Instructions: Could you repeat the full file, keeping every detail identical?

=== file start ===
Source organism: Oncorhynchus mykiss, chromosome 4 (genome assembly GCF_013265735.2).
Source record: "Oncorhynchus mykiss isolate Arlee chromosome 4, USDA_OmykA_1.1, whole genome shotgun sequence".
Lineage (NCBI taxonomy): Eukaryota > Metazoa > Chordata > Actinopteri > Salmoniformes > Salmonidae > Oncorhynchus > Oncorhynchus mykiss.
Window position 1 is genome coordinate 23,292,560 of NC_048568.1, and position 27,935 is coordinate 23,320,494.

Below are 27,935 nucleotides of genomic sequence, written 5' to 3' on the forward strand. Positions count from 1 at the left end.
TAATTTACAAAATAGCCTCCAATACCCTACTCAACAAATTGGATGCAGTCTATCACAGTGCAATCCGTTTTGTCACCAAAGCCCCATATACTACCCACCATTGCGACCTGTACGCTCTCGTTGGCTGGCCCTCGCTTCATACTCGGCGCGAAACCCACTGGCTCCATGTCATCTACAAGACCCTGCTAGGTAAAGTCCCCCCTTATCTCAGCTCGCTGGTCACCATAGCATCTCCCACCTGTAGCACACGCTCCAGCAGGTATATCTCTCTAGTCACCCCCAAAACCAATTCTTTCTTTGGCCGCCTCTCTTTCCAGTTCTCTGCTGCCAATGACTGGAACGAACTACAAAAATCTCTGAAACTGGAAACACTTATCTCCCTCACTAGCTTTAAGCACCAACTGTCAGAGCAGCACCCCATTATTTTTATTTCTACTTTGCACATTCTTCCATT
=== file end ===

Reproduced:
Source organism: Oncorhynchus mykiss, chromosome 4 (genome assembly GCF_013265735.2).
Source record: "Oncorhynchus mykiss isolate Arlee chromosome 4, USDA_OmykA_1.1, whole genome shotgun sequence".
Lineage (NCBI taxonomy): Eukaryota > Metazoa > Chordata > Actinopteri > Salmoniformes > Salmonidae > Oncorhynchus > Oncorhynchus mykiss.
Window position 1 is genome coordinate 23,292,560 of NC_048568.1, and position 27,935 is coordinate 23,320,494.

Below are 27,935 nucleotides of genomic sequence, written 5' to 3' on the forward strand. Positions count from 1 at the left end.
TAATTTACAAAATAGCCTCCAATACCCTACTCAACAAATTGGATGCAGTCTATCACAGTGCAATCCGTTTTGTCACCAAAGCCCCATATACTACCCACCATTGCGACCTGTACGCTCTCGTTGGCTGGCCCTCGCTTCATACTCGGCGCGAAACCCACTGGCTCCATGTCATCTACAAGACCCTGCTAGGTAAAGTCCCCCCTTATCTCAGCTCGCTGGTCACCATAGCATCTCCCACCTGTAGCACACGCTCCAGCAGGTATATCTCTCTAGTCACCCCCAAAACCAATTCTTTCTTTGGCCGCCTCTCTTTCCAGTTCTCTGCTGCCAATGACTGGAACGAACTACAAAAATCTCTGAAACTGGAAACACTTATCTCCCTCACTAGCTTTAAGCACCAACTGTCAGAGCAGCACCCCATTATTTTTATTTCTACTTTGCACATTCTTCCATT